- Don’t use false or misleading header information. Your “From,” “To,” “Reply-To,” and routing information-including the originating domain name and email address-must be accurate and identify the person or business who initiated the message.
- Don’t use deceptive subject lines. The subject line must accurately reflect the content of the message.
- If it’s advertising, identify the message as an ad. The law gives you a lot of leeway in how to do this, but you must disclose clearly and conspicuously that your message is an advertisement.
- Tell recipients where you’re located. Your message must include your valid physical postal address. This can be your current street address, a US post office box, or an authorized commercial mail-receiving agency.
- Tell recipients how to opt-out of receiving future email from you. Your message must include a clear and conspicuous explanation of how the recipient can opt-out of getting email from you in the future. Craft the notice in a way that’s easy for an ordinary person to recognize, read, and understand. Give a return email address to allow people to communicate their choice to you.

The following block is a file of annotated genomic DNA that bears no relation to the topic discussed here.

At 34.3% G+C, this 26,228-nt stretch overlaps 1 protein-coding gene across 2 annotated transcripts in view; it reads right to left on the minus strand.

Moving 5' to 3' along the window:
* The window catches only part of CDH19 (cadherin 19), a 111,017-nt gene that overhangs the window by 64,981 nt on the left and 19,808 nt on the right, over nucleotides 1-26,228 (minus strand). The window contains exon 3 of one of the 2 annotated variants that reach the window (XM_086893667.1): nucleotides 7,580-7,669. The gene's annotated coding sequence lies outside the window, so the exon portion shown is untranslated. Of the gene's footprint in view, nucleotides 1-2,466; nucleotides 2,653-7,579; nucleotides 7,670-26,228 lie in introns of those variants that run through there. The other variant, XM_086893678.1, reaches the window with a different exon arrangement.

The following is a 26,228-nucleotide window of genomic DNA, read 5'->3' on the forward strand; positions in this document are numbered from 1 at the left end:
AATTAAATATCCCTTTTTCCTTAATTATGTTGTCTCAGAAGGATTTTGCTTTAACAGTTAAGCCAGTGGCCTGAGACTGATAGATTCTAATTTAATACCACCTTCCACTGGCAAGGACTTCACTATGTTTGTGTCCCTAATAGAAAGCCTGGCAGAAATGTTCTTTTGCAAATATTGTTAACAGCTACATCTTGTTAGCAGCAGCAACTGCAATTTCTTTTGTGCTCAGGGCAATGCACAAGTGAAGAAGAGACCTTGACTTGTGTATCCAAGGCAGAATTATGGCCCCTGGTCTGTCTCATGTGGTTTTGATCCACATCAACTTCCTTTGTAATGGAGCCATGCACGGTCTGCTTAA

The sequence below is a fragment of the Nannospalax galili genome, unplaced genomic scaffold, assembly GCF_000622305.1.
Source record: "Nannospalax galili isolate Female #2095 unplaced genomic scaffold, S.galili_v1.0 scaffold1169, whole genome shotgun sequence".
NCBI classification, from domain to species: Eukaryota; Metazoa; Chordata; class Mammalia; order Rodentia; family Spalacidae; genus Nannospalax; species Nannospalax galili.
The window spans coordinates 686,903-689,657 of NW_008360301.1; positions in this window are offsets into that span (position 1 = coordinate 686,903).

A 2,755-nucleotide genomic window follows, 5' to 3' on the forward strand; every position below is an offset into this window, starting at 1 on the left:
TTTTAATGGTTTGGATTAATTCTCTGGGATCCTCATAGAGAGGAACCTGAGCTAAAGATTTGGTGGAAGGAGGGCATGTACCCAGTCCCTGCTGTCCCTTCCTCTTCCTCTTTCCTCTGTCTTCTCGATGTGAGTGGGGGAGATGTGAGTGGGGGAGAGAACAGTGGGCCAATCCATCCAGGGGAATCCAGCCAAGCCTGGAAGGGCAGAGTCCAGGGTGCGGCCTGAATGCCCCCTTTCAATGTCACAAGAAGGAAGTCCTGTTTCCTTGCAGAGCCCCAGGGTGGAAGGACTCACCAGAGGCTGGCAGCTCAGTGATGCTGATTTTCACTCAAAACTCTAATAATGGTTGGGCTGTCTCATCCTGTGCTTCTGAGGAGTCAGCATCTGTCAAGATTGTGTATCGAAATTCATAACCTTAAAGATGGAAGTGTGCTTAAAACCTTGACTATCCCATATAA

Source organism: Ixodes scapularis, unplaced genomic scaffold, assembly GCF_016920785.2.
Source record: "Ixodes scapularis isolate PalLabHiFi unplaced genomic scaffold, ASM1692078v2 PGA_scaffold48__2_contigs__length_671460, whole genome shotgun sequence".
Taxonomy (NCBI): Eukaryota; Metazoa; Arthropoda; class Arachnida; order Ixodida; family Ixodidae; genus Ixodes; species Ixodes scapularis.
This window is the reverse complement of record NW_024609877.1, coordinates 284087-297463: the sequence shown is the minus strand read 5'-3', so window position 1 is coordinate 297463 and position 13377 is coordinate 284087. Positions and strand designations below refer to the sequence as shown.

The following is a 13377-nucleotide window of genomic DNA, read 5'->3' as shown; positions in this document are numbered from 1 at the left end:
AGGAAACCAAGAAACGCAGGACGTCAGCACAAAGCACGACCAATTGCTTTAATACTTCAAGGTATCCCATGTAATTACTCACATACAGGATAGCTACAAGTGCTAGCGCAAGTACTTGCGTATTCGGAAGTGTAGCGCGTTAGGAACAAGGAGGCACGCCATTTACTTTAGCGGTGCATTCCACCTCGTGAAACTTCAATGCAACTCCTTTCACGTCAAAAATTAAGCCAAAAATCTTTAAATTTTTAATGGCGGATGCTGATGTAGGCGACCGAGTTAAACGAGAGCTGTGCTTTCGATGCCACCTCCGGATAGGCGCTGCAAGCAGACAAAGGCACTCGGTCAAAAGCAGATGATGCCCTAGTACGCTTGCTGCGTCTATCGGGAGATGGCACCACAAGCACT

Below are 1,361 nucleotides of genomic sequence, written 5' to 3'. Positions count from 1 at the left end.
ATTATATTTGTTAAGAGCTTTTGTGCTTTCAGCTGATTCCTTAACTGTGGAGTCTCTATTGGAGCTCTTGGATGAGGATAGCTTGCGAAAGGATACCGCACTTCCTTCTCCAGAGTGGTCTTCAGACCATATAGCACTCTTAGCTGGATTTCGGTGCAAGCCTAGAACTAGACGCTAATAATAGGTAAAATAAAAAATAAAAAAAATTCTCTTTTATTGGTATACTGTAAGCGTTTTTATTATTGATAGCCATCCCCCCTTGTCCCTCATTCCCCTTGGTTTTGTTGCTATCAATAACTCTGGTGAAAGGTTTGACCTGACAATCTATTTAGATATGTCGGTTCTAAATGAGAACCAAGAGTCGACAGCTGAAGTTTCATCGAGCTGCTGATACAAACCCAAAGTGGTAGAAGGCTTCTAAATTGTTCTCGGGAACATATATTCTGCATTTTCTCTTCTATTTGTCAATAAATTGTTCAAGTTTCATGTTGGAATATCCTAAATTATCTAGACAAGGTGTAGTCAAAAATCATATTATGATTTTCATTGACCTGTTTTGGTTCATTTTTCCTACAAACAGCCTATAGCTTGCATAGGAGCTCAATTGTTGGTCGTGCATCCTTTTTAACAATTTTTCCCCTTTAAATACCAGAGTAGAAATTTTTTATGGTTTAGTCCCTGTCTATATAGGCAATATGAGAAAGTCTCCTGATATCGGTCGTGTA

- Honor opt-out requests promptly. Any opt-out mechanism you offer must be able to process opt-out requests for at least 30 days after you send your message. You must honor a recipient’s opt-out request within 10 business days.
- Monitor what others are doing on your behalf. Even if you hire another company to handle your email marketing, you can’t contract away your legal responsibility to comply with the law. Both you and the company that actually sends the message may be held legally responsible.
Three additional and helpful notes.
- A reputable “white list” email service provider will gladly help. Companies that help facilitate email mailings-via software or broadcast services-want their customers to stay safe. Many of the better known companies, such as ConstantContact, iContact and MailChimp, provide online compliance tips. (For example, you can see the MailChimp page of tips is here.)
- The Federal Communications Commission (FCC) also has regulations. In this increasingly mobile age, you should know that the FCC has a ban on sending unwanted commercial email messages to wireless devices. This includes cell phones and pagers where the message uses an Internet address that includes a domain name. (The FCC also publishes an online reference guide.)
- Talk to an attorney. Although CAN-SPAM regulations are fairly straight forward, a review by an experienced lawyer can be a comforting safety net. (Legend has it that lawyers were on hand when spam was invented.)
The bottom line here is that doctors, medical practices, hospital PR teams and other healthcare marketing professionals will not have difficulty complying with CAN-SPAM rules. Frankly, nobody likes “Self Propelled Advertising Material,” or “Sending Persistently Annoying Mail,” or “Senseless Pointless Annoying Message.”
But that’s not what legitimate healthcare marketing and email messaging is all about.